The evolutionary development of bird feathers — and how it affects my fantasy writing

Bird feathers are pretty amazing. They’re the most complex skin outgrowths found on any Earth animal, specialized for everything from basic locomotion to unique courtship displays. But as I’ve been reading in National Geographic and other online articles, the path to modern bird feathers was a long one.

 

A peacock in flight (Source: Wikipedia)

A peacock in flight. Yes, they can fly! (Source: Wikipedia)

 

Since Jurassic Park showed us bare-skinned dinosaurs in the 90’s, science has found feathered dinosaur fossils from as early as 124 million years ago. Feathers probably developed from reptile scales, which gradually frayed and enlongated. These early feathers could have been for waterproofing or insulating the body. But even in their early stages, feathers might have been used for courtship. A theropod would have to be in good health to spare metabolic energy on these extraneous growths, so attractive display feathers would have indicated a potential mate.

 

Over time, those straggly beginnings became a mechanism for gliding. And over even more time, birds’ bones and muscles adapted to allow flapping flight. Some feathered dinosaur fossils  have quill-like feathers on all four limbs, suggesting that some species experimented with a four-winged approach. We take sparrows and pigeons for granted when they flap around our cities, but these thriving creatures are the product of millions of years of biological trial and error.

Testing in 2011 showed that Archaeopteryx had at least some black-pigmented feathers. It was my favourite dinosaur as a child, but my library books always had colourful, parrot-like depictions.

Testing in 2011 showed that Archaeopteryx had at least some black-pigmented feathers. It was my favourite dinosaur as a child, but my library books always had colourful, parrot-like depictions.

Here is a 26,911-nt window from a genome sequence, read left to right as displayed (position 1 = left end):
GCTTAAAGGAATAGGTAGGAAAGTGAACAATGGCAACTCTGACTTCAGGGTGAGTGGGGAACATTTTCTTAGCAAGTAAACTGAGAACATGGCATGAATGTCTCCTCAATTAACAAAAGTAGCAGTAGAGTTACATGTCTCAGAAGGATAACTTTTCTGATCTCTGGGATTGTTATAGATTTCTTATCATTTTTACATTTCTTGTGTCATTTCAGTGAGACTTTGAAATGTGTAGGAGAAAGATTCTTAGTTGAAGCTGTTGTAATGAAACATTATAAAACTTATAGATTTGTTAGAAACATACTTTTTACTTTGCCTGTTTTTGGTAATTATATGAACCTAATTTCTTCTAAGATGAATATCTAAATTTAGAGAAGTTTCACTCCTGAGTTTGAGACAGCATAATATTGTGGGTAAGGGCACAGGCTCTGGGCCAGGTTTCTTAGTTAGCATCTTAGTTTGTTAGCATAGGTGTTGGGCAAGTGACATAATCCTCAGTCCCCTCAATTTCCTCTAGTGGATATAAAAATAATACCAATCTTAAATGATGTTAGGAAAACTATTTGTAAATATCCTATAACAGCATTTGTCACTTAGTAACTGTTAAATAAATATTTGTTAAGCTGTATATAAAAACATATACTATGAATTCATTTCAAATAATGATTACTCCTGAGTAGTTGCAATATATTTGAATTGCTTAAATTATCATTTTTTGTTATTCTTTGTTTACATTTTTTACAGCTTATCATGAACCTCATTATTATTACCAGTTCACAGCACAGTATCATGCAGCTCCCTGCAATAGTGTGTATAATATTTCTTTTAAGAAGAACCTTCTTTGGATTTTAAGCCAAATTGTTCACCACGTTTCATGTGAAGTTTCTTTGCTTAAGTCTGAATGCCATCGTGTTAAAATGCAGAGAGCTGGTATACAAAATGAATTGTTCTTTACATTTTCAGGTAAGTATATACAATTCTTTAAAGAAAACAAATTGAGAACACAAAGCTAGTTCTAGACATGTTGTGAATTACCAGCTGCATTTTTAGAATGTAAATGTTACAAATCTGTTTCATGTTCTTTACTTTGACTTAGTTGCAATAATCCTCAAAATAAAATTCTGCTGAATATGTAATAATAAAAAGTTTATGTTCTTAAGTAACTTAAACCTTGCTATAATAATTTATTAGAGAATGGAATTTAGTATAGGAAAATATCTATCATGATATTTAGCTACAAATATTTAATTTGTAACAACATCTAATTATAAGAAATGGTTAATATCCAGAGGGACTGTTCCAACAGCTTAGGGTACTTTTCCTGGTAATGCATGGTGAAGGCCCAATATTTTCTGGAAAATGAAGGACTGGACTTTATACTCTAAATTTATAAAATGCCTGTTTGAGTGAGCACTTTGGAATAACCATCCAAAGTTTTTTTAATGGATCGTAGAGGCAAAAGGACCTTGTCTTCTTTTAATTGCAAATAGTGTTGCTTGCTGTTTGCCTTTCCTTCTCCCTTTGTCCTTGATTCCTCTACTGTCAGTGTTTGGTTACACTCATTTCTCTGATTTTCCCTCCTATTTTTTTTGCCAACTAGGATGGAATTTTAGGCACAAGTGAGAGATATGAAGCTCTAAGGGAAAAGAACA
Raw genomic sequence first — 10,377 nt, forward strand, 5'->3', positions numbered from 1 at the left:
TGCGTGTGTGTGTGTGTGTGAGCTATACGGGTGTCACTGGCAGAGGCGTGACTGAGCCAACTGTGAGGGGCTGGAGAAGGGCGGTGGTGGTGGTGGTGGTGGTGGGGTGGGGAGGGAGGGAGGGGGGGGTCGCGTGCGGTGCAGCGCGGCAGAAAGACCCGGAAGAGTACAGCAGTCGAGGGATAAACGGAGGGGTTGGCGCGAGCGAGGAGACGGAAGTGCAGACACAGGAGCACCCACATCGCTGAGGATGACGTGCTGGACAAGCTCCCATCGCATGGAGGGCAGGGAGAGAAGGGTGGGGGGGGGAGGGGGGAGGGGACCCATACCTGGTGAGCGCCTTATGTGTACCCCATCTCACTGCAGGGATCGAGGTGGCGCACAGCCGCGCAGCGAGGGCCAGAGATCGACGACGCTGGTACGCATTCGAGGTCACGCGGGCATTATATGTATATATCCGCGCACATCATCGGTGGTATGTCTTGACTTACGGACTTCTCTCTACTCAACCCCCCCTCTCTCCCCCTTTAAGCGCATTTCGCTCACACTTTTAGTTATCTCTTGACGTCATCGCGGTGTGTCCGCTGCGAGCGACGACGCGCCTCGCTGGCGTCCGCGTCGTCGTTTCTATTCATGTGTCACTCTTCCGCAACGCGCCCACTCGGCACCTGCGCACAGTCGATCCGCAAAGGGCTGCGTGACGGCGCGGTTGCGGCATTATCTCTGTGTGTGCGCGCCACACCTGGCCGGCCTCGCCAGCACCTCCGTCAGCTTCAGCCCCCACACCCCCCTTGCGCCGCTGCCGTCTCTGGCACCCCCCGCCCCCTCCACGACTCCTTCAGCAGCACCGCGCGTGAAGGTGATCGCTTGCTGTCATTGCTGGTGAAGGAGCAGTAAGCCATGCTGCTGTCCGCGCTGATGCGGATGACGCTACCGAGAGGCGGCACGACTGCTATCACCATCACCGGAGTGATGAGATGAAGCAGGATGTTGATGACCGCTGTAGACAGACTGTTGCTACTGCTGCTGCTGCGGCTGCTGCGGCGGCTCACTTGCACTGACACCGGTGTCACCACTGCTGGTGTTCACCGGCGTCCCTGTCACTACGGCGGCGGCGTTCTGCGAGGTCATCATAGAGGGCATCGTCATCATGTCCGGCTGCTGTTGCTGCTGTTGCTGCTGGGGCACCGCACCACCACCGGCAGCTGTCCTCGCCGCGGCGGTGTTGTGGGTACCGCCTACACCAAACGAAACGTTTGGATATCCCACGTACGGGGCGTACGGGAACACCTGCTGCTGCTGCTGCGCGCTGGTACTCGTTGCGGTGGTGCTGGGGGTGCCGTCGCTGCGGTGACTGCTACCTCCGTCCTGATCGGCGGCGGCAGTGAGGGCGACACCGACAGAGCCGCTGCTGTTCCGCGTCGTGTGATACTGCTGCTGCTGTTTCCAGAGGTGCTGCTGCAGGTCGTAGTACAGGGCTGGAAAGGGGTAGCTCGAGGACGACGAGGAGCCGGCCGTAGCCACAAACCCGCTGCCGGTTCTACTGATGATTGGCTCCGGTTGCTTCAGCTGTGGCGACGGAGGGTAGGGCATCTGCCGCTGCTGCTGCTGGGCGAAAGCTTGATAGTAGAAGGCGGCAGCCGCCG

The key to evolution theory is that it’s not a planned march toward perfection. It’s just what happens when life throws a bunch of stuff at the wall and, over thousands of years, figures out what sticks.  It’s kind of amazing how many animals have adapted to flinging themselves into the air on flat membranes: giant pterosaurs, insects, squirrels, bats and rainforest frogs. Birds just took a less intuitive, more difficult route. For their trouble, they ended up with a flight method well suited to specialization. Diving falcons, hovering hummingbirds, and albatrosses that can glide for hours are only some of the options. If real live Earth can produce such natural variety — under strict rules of physical efficiency — then I think our sci-fi/fantasy worlds should be even more richly built.

This sea hummingdragon was the most creative example I could Google up.

This sea hummingdragon was the most creative example I could Google up.

 

Fond of science fantasy as I am, I think feathers are a great tool for character design and worldbuilding. Korvi, the dragonfolk of the Stories of Aligare, have feathered wings as well as decorative feather manes. (Also, Tijo the mage might have been a deus ex machina in Remedy if I hadn’t inflicted moulting feathers on him. I clipped the character’s wings in an overly literal way!) And in the upcoming Tinder Stricken, phoenixes will use their feathers for flight, communication and more. The real mechanics of a bird’s physiology can make a good grounding element for a story full of magic and lore.

 

Thinking like this makes me want to see the fossil records of magical creatures. It might be tricky to balance scientific discovery with the faith-driven nature of magic — but wouldn’t it be cool to see the Archaeopteryx-like ancestors of glorious phoenixes? Or how harpies’ bodies changed over millenia? Hey, there’s something I’ve never seen done in a fantasy-type time travel plot: serious archaeology! I’ll add it to my To Write list.

 


2 Comments on “The evolutionary development of bird feathers — and how it affects my fantasy writing”

  1. Wow, I never looked at feathers this way before – stunning pictures on the blog.


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